I did quite a bit of programming in BASIC, much more in C/C++ and Java in college. I did a bit of multidimensional work using arrays and dynamic links (forget the actual name of the data structure now). I had a prof in college that was a huge APL and could do massive array operations in single instructions. I worked with him some on some graphics type programs and music/computer interface programs.
I will need to grab Wolfram's new book and read the chapter you recommended. I will get back to you! Thanks for the awesome thread! (I'm such a nerd.)
I love talking to my fellow nerds. I've looked at the syntax of C and I like it. It appeals to me with its minimalism. It was made by a man with an anarchist attitude. He didn't want to impose on programmers. I respect this. But then I also respect Wirth, the inventor of Pascal. Pascal is a beautiful little language. Of course I should really just say that structured programming is likable, for Pascal is just one example.
Of course I will always be fond of BASIC, because I can remember those first videos games conceived and created by yours truly. Not that they were especially sublime, but I built them from scratch. And that felt pretty good, especially at 11. My first was a sort of Choose Your Own Adventure game. Quite simple as far as programming goes. It's messing with those text graphics that made things exciting. A man can go far on if, goto, and arrays, yes? Of course goto is mentioned for its essence, not as an ideal way to loop...but rather as looping reduced to lowest terms.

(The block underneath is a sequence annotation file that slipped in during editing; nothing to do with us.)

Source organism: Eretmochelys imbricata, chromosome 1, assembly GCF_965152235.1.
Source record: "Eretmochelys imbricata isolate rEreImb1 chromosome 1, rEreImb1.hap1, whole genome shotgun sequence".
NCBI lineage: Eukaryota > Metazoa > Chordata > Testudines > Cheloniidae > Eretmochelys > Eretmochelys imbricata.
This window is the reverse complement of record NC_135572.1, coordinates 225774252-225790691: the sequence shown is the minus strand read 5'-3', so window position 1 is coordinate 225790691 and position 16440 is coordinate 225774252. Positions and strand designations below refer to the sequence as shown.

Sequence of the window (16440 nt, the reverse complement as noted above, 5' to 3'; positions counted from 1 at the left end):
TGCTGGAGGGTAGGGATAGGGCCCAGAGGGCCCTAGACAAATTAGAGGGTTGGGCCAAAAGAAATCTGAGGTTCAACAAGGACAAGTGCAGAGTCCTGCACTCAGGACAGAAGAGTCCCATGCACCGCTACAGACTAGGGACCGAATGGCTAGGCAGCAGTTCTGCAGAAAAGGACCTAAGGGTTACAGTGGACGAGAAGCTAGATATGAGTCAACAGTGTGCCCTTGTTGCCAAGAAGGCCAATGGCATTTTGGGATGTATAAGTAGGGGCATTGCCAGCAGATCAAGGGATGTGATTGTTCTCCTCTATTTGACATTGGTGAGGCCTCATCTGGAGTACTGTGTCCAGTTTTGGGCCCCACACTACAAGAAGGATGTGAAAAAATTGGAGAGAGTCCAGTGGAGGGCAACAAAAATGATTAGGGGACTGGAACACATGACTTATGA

I suspect you have more training than I do, as most of mine was high school. A little VB in tech school, but the class moved at a snail's pace. I was hired as a tutor, but it really wasn't much of an accomplishment. The Visual languages do so much work for you, of course, leaving only the logical bits. I guess this is nice, but it's sort of castrating. You are forced to play nice with Windows. If I had all the time in the world, I would learn machine language on some old chip. I would also like to have the skill to write a compiler and from there invent my own high level language. Ah, there's too much worth doing. I've got many crazy game ideas, as well, but one must choose choose choose.
I was reading Knuth about random algorithms. Apparently in some cases, randomness is the superior approach. Now that
was entirely new to me. Erdos apparently is connected to this. Knuth would use randomness to grade papers, and also to explore the Bible, as he is a man of openminded faith. (You might be interested in his 3:16 project).
My latest programming fantasy was a 3-dimensional ecosystem in which simple animals move, feed, breed, and die. Maybe I would define them with an array of seven attributes, and with each reproduction there would be the small chance of mutation. One could make a little synthetic world and let them loose, the big and the small, the fast and slow. Run it for a million moves and see how the creatures have evolved. I feel that it's certainly doable. The time element would be tricky. You would probably need an array that included every single organism, and move them from 1 to n, one at a time. Seems to me that true "continuity" is impossible here. Of course I am reminded of the movie theater (I once worked as a projectionist) and of how convincing 24 frames per second is.
One last thing. I was reading CS Pierce and he mentioned the individual rods and cones of the eye, and how continuity is cooked up from this. It was a point I had never thought of. Even our human eyes are digital.